Research catches up to Dr. Crandee

nih-imagebank-1401-72Writers often do research for their books. And while most of that digging is routine —  street names, bullet calibers and wine chateaus — it can delve into some wonky, specialized corners. Sometimes this stuff is so arcane that the NY Times hails the science as an exciting new development.

In my upcoming book The Ceres Plague, the next book in the Perry Helion thriller series, the brilliant and twisted microbiologist Dr. Taylor Crandee has fashioned a deadly yet highly targetable superbug called Crandium Donatellus (yes, he named it after himself!). Part of the genius of Crandium stems from Crandee’s ability to manipulate a bacteriological process called CRISPR.  The CRISPR defense mechanism allows bacteria to fight off attacking viruses by cutting into and even editing viral DNA. Crandee discovers how to use this technique to target Crandium to attack human DNA in a fiendish variety of ways.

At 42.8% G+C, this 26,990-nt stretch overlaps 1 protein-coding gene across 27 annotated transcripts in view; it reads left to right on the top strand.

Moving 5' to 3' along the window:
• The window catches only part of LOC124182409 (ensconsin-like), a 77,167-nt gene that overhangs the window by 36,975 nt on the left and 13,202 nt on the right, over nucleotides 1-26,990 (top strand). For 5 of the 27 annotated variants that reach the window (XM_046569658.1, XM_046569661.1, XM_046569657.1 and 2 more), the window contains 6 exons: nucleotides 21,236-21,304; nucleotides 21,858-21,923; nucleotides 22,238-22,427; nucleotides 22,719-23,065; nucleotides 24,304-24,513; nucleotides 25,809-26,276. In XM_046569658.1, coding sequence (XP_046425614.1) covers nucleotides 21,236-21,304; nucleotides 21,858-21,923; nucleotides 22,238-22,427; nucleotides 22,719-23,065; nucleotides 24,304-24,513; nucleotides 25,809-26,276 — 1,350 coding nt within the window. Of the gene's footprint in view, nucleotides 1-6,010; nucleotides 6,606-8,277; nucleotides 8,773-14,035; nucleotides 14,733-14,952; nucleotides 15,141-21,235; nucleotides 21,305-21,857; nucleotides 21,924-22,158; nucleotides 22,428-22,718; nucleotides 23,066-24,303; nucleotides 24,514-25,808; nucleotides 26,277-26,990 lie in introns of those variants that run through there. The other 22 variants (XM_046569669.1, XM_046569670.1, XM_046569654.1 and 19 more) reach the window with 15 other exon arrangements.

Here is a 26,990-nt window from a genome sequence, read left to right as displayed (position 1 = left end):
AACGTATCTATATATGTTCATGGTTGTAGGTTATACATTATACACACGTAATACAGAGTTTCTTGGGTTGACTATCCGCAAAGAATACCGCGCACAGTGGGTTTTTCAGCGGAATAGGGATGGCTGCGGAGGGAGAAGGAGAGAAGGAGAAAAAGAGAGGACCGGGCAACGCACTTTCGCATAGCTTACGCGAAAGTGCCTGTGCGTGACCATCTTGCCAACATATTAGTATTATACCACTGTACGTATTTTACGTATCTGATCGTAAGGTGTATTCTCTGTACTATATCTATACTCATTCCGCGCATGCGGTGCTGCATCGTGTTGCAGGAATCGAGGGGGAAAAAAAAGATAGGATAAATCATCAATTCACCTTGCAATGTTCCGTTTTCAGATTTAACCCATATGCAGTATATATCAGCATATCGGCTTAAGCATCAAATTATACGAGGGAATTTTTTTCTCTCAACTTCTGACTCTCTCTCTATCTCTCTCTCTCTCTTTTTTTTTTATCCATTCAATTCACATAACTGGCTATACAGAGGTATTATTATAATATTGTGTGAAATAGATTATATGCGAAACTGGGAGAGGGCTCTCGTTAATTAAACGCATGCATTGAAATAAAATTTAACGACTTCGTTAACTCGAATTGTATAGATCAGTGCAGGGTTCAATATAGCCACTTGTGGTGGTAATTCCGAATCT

Naturally, CRISPR sounds like a writer’s fantasy. Bacteria would never have so sophisticated a defense, right? In fact, this devious microbial technique actually exists. The NY Times writes about CRISPR in a recent Science News section (“A Powerful New Way toEdit DNA”), hailing it as a possible major tool in microbiology research.

The Times makes no mention of Dr. Crandee or Crandium Donatellus. But I’m sure they’ll catch up soon enough.

Image courtesy National Institutes of Health

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